Parents of a heterogeneous group of 63 consecutive children with EOS of different etiologies and at different treatment stages and their parents participated in this study. All completed the questionnaire with no missing items. Demographic and clinical characteristics of the patients were summarized in Table 1.
Translation and cross-cultural adaptation
During pilot-testing, parents were found to have difficulty understanding the phrase “shortness of breath” and how it might interfere with their child’s function. Necessary changes in wording and addition of further explanation were made after discussion with the parents to improve comprehensibility while at the same time ensuring it carried the same meaning as in the original version. No additional modification was considered necessary based on parent queries regarding each questionnaire item and their corresponding answer choices.
There were no missing values thanks to the dedicated research assistant who was responsible to ascertain completion of the questionnaire. The mean, standard deviation, median, as well as the percentages for floor and ceiling effects were summarized in Table 2. The mean item scores ranged between 2.43 (Item 22) and 4.84 (Item 4) and the mean domain scores ranged between 35.71 (Financial burden) and 95.63 (Pain). Four of the 24 items had evenly distributed responses over the 5 possible answers. Eighteen items were left-skewed towards normal physical and psychosocial well-being, among which 7 (Items 1, 2, 12, 13, 14, 23, 24) had a median value of 4 and 11 items (Items 3, 4, 5, 6, 7, 8, 9, 10, 11, 15, 16) had a median value of 5. Item 22 (financial burden) was the only right-skewed item in our study, with a median value of 2. Floor effect was observed in 0% to 3.2% of all respondents and ceiling effect was observed in 0% to 88.9% of them. Ceiling effect was most significant with the pain-related, pulmonary function-related, and physical function-related items, since the majority of our study subjects were children who had undergone surgical correction. With the exception of those items with high ceiling effects, the inter-item correlations were less than 0.8, indicating good item internal consistency.
Cronbach’s α coefficient for internal consistency reliability was 0.950 for the 24 items and 0.927 for the 11 domains, both indicating very good reliability. “Cronbach’s α if item deleted” for each item ranged from 0.946 to 0.952; “Cronbach’s α if item deleted” for each domain ranged from 0.911 to 0.930 (Table 3). Corrected item-total correlation coefficients were higher than 0.3 for all items, with the exception of Item 20 (0.267) and Item 21 (0.028); in regards to the 11 domains, the corrected item-total correlation coefficients were all higher than 0.3, ranging from 0.490 to 0.898.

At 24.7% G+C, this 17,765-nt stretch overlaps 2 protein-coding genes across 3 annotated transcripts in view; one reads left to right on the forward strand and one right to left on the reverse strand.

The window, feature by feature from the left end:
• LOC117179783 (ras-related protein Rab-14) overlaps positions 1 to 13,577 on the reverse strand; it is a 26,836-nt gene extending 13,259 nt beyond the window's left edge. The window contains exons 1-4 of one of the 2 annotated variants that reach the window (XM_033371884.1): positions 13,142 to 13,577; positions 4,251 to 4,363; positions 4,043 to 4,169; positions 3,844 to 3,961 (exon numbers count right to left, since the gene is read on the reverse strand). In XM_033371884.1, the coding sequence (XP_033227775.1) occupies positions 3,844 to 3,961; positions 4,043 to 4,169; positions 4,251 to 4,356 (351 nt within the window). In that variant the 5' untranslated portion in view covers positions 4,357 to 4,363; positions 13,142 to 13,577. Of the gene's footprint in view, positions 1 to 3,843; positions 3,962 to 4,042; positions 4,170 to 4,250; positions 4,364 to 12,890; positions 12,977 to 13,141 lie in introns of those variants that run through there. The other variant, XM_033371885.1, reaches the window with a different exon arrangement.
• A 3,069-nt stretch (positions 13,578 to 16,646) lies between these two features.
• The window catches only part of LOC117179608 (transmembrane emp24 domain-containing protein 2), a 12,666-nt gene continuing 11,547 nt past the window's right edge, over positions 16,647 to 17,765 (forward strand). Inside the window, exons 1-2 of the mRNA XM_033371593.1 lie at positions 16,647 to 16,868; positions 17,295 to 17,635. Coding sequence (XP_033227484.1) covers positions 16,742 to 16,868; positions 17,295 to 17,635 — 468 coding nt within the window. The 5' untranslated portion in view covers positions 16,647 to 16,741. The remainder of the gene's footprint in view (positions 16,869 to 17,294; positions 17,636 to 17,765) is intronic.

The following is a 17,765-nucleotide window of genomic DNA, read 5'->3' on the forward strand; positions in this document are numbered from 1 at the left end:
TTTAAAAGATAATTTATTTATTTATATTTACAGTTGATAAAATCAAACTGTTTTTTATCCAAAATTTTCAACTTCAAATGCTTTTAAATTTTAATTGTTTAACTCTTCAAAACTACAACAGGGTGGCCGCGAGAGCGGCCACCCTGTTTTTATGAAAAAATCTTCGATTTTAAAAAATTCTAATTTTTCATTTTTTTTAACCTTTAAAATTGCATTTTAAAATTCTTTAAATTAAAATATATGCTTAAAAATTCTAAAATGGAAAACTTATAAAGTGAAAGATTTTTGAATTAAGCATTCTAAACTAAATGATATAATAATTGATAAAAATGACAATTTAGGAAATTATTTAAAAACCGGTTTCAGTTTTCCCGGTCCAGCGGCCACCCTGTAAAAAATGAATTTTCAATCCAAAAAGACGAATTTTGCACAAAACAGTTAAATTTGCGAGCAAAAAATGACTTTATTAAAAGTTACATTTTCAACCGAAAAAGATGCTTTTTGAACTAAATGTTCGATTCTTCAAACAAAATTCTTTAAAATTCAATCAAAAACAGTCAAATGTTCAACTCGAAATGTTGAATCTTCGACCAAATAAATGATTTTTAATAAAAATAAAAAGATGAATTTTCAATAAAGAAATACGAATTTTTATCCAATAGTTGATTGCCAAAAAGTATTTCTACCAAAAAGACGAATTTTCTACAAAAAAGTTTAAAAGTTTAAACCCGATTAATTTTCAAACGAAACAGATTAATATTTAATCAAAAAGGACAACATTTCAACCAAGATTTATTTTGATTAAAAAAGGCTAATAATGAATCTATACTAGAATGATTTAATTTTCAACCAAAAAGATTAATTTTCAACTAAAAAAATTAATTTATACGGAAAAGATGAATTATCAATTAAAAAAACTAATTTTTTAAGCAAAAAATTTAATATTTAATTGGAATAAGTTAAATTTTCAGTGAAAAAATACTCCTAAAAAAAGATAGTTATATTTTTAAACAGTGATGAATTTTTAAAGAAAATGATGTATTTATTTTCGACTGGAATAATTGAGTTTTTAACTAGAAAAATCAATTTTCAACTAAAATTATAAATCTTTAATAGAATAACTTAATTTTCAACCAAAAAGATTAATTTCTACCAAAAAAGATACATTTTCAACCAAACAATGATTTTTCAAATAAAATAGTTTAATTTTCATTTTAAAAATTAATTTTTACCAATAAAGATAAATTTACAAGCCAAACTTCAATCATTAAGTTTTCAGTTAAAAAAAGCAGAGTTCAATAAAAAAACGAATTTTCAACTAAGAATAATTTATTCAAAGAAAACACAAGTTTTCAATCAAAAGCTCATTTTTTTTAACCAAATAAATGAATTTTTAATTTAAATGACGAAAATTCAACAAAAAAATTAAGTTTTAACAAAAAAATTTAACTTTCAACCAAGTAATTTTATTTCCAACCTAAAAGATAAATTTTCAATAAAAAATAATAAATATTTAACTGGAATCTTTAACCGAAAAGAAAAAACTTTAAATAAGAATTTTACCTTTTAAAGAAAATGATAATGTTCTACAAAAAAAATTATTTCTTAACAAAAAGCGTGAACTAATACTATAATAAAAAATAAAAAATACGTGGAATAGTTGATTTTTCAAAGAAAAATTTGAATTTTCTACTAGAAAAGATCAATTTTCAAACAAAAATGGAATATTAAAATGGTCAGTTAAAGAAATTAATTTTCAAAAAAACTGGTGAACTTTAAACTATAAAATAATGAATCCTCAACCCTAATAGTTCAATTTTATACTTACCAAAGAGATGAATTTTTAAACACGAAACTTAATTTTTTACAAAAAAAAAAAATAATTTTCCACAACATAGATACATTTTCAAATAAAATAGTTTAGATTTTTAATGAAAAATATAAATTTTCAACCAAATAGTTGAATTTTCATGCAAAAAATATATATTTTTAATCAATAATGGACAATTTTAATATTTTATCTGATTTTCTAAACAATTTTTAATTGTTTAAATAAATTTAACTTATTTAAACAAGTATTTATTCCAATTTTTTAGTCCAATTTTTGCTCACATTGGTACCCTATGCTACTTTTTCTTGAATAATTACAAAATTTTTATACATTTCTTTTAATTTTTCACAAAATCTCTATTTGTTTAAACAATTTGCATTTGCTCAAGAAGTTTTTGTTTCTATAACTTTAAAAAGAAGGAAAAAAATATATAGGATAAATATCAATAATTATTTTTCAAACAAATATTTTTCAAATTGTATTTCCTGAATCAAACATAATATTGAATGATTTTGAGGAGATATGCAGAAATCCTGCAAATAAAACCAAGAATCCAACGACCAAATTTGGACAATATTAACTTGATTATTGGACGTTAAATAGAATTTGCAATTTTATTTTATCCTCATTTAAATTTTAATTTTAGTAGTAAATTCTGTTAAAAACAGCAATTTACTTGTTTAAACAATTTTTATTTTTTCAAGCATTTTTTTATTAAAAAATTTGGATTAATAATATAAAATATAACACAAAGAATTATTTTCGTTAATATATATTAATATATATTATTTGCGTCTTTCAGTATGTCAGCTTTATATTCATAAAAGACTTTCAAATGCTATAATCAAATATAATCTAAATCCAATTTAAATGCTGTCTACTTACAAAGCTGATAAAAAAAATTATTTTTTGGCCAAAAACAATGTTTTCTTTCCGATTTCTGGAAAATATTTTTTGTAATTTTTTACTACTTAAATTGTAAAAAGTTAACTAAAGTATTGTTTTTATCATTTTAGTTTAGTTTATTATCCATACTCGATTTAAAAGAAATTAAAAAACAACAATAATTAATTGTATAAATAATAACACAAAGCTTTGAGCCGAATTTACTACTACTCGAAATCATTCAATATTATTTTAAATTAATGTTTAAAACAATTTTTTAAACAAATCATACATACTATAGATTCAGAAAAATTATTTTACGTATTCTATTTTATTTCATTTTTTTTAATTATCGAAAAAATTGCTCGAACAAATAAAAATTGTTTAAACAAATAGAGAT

The average total questionnaire score was greater for patients with Cobb angles ≤40° (28 patients) than for those (35 patients) with Cobb angles >40° [83.0 (77.7–85.2) and 78.2 (63.1–83.9), respectively; P=0.031] (Figure 1), indicating an overall significantly better patient-reported HRQoL, in accordance with results from previous studies (9). A Cobb angle of 40 degrees is generally considered a reference point in describing the severity of the scoliotic deformity and was therefore used here as the cutoff value. Specifically, Cobb angle was found significantly affecting Patient Quality of Life items (Items 1–16, P=0.014), but not for the Family burden (Items 17–22, P=0.406) or the Satisfaction (Items 23,24, P=0.232). Furthermore, we found a strong negative correlation between the Cobb angle and the total questionnaire score (rho =−0.446, P<0.001) (Figure 2), suggesting that nearly half of the variation seen in the total questionnaire score could be attributed to curve severity in a linear correlation model. However, whether or not the difference in EOSQ-24 score between patients Cobb angles ≤40° and patients with Cobb angles >40° was clinically meaningful remained to be examined in future studies. Additionally, there was an even more significant difference regarding total questionnaire scores between patients who were ambulatory (52 patients) and those (11 patients) who were non-ambulatory [82.4 (77.3–84.3) and 59.4 (47.1–72.5), respectively; P=0.010] (Figure 3), and this impact was significant for all three domains of Patient Quality of Life (Items 1–16, P=0.011), Family burden (Items 17–22, P=0.018), and Satisfaction (Items 23,24, P=0.001). Different treatment modalities, different diagnoses, age at presentation, and age at surgery were also examined but had no significant impact on the total EOSQ score.